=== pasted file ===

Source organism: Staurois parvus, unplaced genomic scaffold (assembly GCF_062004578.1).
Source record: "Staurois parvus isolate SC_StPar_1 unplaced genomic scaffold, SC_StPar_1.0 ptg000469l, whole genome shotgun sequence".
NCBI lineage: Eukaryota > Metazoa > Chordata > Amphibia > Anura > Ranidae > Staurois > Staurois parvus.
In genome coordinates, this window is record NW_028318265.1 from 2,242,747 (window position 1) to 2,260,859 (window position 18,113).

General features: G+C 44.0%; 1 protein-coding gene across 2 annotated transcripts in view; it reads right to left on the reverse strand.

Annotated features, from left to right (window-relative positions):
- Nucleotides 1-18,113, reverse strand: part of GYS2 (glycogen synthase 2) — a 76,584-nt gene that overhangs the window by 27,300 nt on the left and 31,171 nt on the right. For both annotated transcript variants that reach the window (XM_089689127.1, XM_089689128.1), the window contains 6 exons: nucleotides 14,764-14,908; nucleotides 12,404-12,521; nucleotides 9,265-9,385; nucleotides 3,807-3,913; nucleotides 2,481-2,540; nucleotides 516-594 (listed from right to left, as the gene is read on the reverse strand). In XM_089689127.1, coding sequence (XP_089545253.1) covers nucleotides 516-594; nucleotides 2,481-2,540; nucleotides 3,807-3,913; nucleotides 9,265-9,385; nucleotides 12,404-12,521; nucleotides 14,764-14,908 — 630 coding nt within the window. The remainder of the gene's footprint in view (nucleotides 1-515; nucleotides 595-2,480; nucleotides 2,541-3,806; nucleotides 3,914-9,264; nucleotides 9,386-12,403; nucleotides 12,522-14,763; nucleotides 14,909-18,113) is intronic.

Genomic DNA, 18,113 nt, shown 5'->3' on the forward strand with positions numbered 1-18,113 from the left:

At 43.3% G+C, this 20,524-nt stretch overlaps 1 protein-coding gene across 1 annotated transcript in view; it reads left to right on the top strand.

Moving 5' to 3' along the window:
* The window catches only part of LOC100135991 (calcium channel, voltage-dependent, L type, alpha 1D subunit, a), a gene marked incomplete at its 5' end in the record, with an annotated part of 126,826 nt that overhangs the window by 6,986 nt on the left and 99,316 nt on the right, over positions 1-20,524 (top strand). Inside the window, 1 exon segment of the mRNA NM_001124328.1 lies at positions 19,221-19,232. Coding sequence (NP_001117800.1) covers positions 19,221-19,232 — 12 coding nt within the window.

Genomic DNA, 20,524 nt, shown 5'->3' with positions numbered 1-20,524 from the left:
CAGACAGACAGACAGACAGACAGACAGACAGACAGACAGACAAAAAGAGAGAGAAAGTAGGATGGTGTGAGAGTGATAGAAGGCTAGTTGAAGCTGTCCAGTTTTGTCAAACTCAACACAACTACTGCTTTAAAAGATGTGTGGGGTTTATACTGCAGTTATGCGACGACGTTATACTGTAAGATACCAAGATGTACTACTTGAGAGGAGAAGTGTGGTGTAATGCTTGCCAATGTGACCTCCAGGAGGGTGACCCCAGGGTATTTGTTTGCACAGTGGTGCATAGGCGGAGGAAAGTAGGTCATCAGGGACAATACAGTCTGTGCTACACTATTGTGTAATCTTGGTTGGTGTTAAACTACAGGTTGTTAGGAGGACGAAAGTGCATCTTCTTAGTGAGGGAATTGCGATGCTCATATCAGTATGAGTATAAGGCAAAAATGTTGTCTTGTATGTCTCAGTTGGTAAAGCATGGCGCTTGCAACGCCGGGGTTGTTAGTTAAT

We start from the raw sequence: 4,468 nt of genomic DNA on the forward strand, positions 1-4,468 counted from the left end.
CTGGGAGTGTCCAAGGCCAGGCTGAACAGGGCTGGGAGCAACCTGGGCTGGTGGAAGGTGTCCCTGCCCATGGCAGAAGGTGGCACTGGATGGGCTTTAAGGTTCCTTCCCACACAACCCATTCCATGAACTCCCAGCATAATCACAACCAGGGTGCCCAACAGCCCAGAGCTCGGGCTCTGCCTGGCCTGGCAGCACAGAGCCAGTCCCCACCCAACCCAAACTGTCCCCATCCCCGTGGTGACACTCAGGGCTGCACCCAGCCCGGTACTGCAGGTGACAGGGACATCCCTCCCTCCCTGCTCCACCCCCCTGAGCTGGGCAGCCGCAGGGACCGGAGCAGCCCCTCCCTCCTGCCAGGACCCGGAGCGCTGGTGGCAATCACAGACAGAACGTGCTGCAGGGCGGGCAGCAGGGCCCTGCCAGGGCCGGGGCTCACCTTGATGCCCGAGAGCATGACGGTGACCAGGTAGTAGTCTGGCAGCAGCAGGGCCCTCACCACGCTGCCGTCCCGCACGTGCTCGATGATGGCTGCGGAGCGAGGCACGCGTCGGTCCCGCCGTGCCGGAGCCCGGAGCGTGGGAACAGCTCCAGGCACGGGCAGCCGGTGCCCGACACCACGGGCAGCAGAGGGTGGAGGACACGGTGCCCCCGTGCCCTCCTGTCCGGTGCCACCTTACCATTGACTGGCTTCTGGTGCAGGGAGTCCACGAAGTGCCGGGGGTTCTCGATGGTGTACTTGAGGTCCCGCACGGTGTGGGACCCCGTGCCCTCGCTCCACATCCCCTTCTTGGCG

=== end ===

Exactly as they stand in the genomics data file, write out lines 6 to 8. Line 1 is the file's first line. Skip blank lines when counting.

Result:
Annotated features, from left to right (window-relative positions):
- Nucleotides 1-18,113, reverse strand: part of GYS2 (glycogen synthase 2) — a 76,584-nt gene that overhangs the window by 27,300 nt on the left and 31,171 nt on the right. For both annotated transcript variants that reach the window (XM_089689127.1, XM_089689128.1), the window contains 6 exons: nucleotides 14,764-14,908; nucleotides 12,404-12,521; nucleotides 9,265-9,385; nucleotides 3,807-3,913; nucleotides 2,481-2,540; nucleotides 516-594 (listed from right to left, as the gene is read on the reverse strand). In XM_089689127.1, coding sequence (XP_089545253.1) covers nucleotides 516-594; nucleotides 2,481-2,540; nucleotides 3,807-3,913; nucleotides 9,265-9,385; nucleotides 12,404-12,521; nucleotides 14,764-14,908 — 630 coding nt within the window. The remainder of the gene's footprint in view (nucleotides 1-515; nucleotides 595-2,480; nucleotides 2,541-3,806; nucleotides 3,914-9,264; nucleotides 9,386-12,403; nucleotides 12,522-14,763; nucleotides 14,909-18,113) is intronic.

Genomic DNA, 18,113 nt, shown 5'->3' on the forward strand with positions numbered 1-18,113 from the left: